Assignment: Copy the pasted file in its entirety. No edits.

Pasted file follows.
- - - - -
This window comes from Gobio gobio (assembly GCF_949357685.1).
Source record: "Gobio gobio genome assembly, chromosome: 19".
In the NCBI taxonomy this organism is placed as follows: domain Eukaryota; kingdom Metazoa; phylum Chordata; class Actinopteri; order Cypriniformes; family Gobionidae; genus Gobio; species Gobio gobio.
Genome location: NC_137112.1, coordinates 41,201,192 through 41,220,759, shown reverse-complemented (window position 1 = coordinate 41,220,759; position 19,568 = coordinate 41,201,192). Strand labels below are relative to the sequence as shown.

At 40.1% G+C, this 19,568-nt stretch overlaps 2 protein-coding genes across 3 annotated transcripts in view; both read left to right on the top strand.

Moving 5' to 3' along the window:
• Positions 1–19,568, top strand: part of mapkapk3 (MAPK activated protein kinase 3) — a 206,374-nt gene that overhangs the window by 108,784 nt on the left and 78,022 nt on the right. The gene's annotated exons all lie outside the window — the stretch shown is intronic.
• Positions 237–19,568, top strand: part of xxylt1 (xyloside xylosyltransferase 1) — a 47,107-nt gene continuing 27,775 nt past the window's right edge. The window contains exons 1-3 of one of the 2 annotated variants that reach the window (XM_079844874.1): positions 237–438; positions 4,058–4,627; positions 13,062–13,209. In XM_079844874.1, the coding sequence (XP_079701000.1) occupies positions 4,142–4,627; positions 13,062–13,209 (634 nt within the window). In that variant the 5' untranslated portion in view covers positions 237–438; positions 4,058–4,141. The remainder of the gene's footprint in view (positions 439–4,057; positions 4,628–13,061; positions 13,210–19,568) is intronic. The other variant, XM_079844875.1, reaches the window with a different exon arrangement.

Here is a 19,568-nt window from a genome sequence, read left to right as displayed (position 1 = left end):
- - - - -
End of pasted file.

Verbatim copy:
This window comes from Gobio gobio (assembly GCF_949357685.1).
Source record: "Gobio gobio genome assembly, chromosome: 19".
In the NCBI taxonomy this organism is placed as follows: domain Eukaryota; kingdom Metazoa; phylum Chordata; class Actinopteri; order Cypriniformes; family Gobionidae; genus Gobio; species Gobio gobio.
Genome location: NC_137112.1, coordinates 41,201,192 through 41,220,759, shown reverse-complemented (window position 1 = coordinate 41,220,759; position 19,568 = coordinate 41,201,192). Strand labels below are relative to the sequence as shown.

At 40.1% G+C, this 19,568-nt stretch overlaps 2 protein-coding genes across 3 annotated transcripts in view; both read left to right on the top strand.

Moving 5' to 3' along the window:
• Positions 1–19,568, top strand: part of mapkapk3 (MAPK activated protein kinase 3) — a 206,374-nt gene that overhangs the window by 108,784 nt on the left and 78,022 nt on the right. The gene's annotated exons all lie outside the window — the stretch shown is intronic.
• Positions 237–19,568, top strand: part of xxylt1 (xyloside xylosyltransferase 1) — a 47,107-nt gene continuing 27,775 nt past the window's right edge. The window contains exons 1-3 of one of the 2 annotated variants that reach the window (XM_079844874.1): positions 237–438; positions 4,058–4,627; positions 13,062–13,209. In XM_079844874.1, the coding sequence (XP_079701000.1) occupies positions 4,142–4,627; positions 13,062–13,209 (634 nt within the window). In that variant the 5' untranslated portion in view covers positions 237–438; positions 4,058–4,141. The remainder of the gene's footprint in view (positions 439–4,057; positions 4,628–13,061; positions 13,210–19,568) is intronic. The other variant, XM_079844875.1, reaches the window with a different exon arrangement.

Here is a 19,568-nt window from a genome sequence, read left to right as displayed (position 1 = left end):